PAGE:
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Bill Roper: Reflections on Hellgate
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Bill Roper: Reflections on Hellgate


February 7, 2011 Article Start Previous Page 3 of 6 Next
 

And you had two publishers in America, which was confusing.

BR: Yeah, we ended up with two publishers in America. And we were kind of Namco-funded but EA-published, but Namco still a little bit. And HanbitSoft was the Asian holder for the publisher, but we had The9 in China, IAH in Southeast Asia, and Hanbit was in Korea. So, there were all these partnerships, because we were really trying to maximize penetration for all those markets and support in those markets.

We wanted to work with experts in their markets. But to do all that, we really had to go out and honestly hype like hell. You've got to be showing these people that are investing tens of millions of dollars in your project and company, "Yes, your investment is worth it."

And I get excited about the projects that I work on. I don't think that I talked any more about what the game would be, or could, than I would with Blizzard product. I think that just when a Blizzard game came out, it got close to matching that.

And the things that weren't there, that maybe at some point we had talked about that didn't make the final game were overshadowed by the final product. When Hellgate came out, I think there was an expectation that it was going to change the face of PC gaming, right? And it didn't.

It might have! Not the way you're suggesting. [laughs]

BR: But the backlash, honestly, was staggering. And I think it was, to me, the level and the depth of the backlash. It wasn't just like, "Hey, I played this game, and I didn't like it. It sucked. I hate this game. This game is the worst thing ever." Okay, you didn't like the game and all that. But it got to the point where there were personal attacks on developers.

It seems like the layers, one is like, "Did you like the game or not?" You could say, "I think this game is horrible." Perfectly fine. "Hey, I think your company is crap because it makes bad games." Okay, you know, whatever.

But then I started to get... It got to this level where at one point, on our forums, at the same time... Kind of the backend of this all happening is I was actually going through a divorce at the same time, and somebody found that out and posted on the forums, you know, "Well, I'm sure that his wife is leaving him because he lied about the size of his penis like he lied to us." I'm like, "Oh my... Really? Really? This is where we've come."

And I don't know if it's just because we happened to strike a chord where people had such high expectations for the game... I mean, we had high expectations for the game. We didn't deliver on what people wanted.

And maybe, also at that time, that's just to where the internet -- I hate to use that broad-based term in quotes -- had gotten. Like, people love flaming. The whole thing is all -- they want controversy. They're going to say things. It's like, "Hey, you don't know who I really am. I can say whatever I want." You see it in the press now.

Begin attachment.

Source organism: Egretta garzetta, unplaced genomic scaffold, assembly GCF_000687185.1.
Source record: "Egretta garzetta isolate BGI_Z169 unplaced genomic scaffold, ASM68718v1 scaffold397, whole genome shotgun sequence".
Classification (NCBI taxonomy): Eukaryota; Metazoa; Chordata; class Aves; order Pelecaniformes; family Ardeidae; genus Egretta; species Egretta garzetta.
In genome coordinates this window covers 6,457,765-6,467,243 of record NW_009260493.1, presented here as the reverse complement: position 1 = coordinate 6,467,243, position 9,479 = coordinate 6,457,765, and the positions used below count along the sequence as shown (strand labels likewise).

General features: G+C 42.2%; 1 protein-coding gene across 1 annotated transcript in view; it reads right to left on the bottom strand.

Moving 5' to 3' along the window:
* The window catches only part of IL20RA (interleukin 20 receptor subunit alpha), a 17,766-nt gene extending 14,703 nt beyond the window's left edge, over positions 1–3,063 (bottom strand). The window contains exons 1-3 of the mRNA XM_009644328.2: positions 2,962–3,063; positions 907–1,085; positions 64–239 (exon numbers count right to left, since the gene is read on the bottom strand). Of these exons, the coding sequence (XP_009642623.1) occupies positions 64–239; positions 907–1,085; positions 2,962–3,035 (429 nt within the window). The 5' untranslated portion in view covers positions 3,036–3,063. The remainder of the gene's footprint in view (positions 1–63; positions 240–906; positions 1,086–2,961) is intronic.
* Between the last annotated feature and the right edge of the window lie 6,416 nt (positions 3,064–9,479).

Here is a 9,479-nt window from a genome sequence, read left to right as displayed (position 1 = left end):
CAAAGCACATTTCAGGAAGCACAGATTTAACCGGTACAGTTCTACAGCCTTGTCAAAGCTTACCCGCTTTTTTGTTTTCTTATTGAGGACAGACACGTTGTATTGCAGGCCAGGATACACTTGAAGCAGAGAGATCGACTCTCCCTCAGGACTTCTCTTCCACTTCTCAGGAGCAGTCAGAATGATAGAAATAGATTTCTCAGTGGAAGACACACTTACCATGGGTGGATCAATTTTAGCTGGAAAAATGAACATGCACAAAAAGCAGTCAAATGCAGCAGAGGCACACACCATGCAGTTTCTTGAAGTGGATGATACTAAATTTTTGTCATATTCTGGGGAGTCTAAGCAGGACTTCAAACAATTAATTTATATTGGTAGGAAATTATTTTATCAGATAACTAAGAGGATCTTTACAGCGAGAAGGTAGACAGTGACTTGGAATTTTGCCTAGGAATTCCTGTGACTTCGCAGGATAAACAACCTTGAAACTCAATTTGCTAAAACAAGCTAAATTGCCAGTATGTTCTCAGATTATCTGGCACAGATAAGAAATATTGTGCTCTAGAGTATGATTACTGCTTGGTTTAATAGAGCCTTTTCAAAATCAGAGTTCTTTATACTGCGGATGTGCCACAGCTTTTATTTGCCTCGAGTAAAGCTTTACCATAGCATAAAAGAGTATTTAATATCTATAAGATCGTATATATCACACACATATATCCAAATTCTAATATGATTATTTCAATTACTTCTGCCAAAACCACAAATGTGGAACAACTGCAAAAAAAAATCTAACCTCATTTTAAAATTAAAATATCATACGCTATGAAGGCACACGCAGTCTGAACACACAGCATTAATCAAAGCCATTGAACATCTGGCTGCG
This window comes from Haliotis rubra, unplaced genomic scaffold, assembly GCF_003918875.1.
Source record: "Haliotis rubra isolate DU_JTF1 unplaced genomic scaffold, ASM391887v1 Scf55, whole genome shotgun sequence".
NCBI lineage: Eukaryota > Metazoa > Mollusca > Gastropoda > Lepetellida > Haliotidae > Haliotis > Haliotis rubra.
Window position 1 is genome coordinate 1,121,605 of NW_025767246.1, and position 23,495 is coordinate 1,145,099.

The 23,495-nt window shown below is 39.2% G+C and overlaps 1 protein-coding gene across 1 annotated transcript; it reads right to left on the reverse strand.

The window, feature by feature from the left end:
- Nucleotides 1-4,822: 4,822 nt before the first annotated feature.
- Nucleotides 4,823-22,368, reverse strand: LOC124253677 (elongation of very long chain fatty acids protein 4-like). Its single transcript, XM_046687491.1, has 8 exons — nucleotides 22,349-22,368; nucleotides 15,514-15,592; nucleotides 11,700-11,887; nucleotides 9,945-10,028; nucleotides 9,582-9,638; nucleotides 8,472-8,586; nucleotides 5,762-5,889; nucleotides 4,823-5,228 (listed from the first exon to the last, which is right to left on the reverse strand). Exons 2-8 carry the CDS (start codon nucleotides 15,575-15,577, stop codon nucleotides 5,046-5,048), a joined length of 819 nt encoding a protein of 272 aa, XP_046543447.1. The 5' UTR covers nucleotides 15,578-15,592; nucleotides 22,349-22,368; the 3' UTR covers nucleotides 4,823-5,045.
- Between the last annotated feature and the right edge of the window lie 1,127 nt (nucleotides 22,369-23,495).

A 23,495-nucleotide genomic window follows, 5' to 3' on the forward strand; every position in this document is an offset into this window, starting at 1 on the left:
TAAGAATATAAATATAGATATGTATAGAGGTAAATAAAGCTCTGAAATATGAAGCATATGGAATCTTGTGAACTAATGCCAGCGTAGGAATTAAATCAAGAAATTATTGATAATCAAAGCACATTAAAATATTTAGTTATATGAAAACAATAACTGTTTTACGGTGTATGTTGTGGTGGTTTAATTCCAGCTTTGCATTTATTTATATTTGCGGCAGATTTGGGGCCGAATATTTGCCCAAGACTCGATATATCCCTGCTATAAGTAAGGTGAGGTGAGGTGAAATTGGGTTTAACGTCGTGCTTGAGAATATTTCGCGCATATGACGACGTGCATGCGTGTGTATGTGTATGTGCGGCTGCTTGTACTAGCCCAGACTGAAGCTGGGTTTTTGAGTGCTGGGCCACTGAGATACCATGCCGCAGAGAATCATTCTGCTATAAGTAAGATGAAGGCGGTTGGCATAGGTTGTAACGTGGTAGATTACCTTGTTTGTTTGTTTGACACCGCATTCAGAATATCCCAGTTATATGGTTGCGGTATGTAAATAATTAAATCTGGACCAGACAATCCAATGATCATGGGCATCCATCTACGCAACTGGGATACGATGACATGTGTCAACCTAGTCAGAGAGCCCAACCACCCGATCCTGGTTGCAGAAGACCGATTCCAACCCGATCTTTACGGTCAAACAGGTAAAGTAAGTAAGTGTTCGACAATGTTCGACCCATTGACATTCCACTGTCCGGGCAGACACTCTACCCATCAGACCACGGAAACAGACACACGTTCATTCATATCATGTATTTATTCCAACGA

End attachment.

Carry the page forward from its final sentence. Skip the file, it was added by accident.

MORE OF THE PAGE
Sure.

BR: It's not limited to gamers and gaming forums. It's become this, you know, almost outspoken Wild West in some instances...

Well, it was a mixture of things, too.

BR: Yeah. And there was a lot going on. We all felt miserable that the game didn't do what we wanted to, not just because we wanted to make money, but because we wanted to make a great game. And I think there were a lot of great ideas there.

I think there were a lot of things that happened in that game, and in the backend. When I talked earlier about how we got much bigger than we wanted to, we had to start a separate company. We had to start Ping0, which did all the backend, the game servers, the support, the billing, like everything. We never thought we would have to do that.

That was originally part of the deal. That was going to be provided. And then when that didn't happen, we said, "Well, we actually need to serve the game, so we have to start a second company." I was CEO of two companies at one point.

It's like now we're making games, and we have a second game we're working on. We tried to have something, like we talked about, having something coming up. Oh, and there's a tech company we're running. So, we had a hundred employees, where we wanted 25.

Things just spiraled out of control.

BR: Things got real big, real fast. But I think that's part of the process. We had really strong people there. We had really intelligent people there. That was a great team, and I think that we were all willing to do anything we could to try to get this game to come out like we wanted, and a lot of times that was just great. "Yes! Wait, nobody is going to do this? Screw it. We'll figure out how we do it."

And I think in the end, we tried to carry way too much of a load, and ultimately we dropped the ball and nobody was happy. Even things like the business model. I talked to people in the industry, they thought, "I thought that was a great idea, especially at the time, for a business model." "Hey, the game is free to play? Oh, but if I want to give you $10 a month, I'm going to get everything you ever do? Sure, I'm in." But gamers hated the idea.


Article Start Previous Page 3 of 6 Next

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